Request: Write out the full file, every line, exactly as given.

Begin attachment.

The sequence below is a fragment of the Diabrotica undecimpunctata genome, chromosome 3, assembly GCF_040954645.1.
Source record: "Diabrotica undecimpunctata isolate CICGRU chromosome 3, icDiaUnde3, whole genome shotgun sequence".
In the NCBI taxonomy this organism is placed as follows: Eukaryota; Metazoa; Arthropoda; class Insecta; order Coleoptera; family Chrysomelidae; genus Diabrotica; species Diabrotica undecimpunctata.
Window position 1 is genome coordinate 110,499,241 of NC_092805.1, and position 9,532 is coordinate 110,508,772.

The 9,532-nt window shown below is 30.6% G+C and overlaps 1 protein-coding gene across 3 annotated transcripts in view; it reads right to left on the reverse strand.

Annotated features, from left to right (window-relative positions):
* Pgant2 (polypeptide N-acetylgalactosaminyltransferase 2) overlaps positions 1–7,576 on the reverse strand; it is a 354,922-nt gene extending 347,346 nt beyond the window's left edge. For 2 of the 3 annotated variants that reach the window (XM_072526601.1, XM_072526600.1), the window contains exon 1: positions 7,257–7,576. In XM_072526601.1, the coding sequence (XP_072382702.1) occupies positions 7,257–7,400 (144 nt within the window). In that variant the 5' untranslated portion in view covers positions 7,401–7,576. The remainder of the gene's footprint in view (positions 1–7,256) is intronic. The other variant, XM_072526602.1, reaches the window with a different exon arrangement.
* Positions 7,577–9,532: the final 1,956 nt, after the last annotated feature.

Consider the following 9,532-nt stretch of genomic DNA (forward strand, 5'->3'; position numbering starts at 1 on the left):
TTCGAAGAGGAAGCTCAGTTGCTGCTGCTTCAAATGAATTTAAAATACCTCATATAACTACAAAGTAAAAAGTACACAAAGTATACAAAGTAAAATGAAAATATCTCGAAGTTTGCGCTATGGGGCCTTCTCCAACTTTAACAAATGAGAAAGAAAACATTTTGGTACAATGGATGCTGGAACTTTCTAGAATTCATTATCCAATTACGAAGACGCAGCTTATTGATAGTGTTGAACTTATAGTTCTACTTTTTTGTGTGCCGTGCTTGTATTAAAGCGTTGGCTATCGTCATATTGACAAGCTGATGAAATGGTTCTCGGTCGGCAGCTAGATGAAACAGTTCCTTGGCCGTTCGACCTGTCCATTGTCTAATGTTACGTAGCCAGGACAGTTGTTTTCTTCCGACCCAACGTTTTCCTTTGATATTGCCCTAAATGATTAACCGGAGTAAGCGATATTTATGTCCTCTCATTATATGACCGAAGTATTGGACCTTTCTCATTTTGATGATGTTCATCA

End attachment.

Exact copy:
The sequence below is a fragment of the Diabrotica undecimpunctata genome, chromosome 3, assembly GCF_040954645.1.
Source record: "Diabrotica undecimpunctata isolate CICGRU chromosome 3, icDiaUnde3, whole genome shotgun sequence".
In the NCBI taxonomy this organism is placed as follows: Eukaryota; Metazoa; Arthropoda; class Insecta; order Coleoptera; family Chrysomelidae; genus Diabrotica; species Diabrotica undecimpunctata.
Window position 1 is genome coordinate 110,499,241 of NC_092805.1, and position 9,532 is coordinate 110,508,772.

The 9,532-nt window shown below is 30.6% G+C and overlaps 1 protein-coding gene across 3 annotated transcripts in view; it reads right to left on the reverse strand.

Annotated features, from left to right (window-relative positions):
* Pgant2 (polypeptide N-acetylgalactosaminyltransferase 2) overlaps positions 1–7,576 on the reverse strand; it is a 354,922-nt gene extending 347,346 nt beyond the window's left edge. For 2 of the 3 annotated variants that reach the window (XM_072526601.1, XM_072526600.1), the window contains exon 1: positions 7,257–7,576. In XM_072526601.1, the coding sequence (XP_072382702.1) occupies positions 7,257–7,400 (144 nt within the window). In that variant the 5' untranslated portion in view covers positions 7,401–7,576. The remainder of the gene's footprint in view (positions 1–7,256) is intronic. The other variant, XM_072526602.1, reaches the window with a different exon arrangement.
* Positions 7,577–9,532: the final 1,956 nt, after the last annotated feature.

Consider the following 9,532-nt stretch of genomic DNA (forward strand, 5'->3'; position numbering starts at 1 on the left):
TTCGAAGAGGAAGCTCAGTTGCTGCTGCTTCAAATGAATTTAAAATACCTCATATAACTACAAAGTAAAAAGTACACAAAGTATACAAAGTAAAATGAAAATATCTCGAAGTTTGCGCTATGGGGCCTTCTCCAACTTTAACAAATGAGAAAGAAAACATTTTGGTACAATGGATGCTGGAACTTTCTAGAATTCATTATCCAATTACGAAGACGCAGCTTATTGATAGTGTTGAACTTATAGTTCTACTTTTTTGTGTGCCGTGCTTGTATTAAAGCGTTGGCTATCGTCATATTGACAAGCTGATGAAATGGTTCTCGGTCGGCAGCTAGATGAAACAGTTCCTTGGCCGTTCGACCTGTCCATTGTCTAATGTTACGTAGCCAGGACAGTTGTTTTCTTCCGACCCAACGTTTTCCTTTGATATTGCCCTAAATGATTAACCGGAGTAAGCGATATTTATGTCCTCTCATTATATGACCGAAGTATTGGACCTTTCTCATTTTGATGATGTTCATCA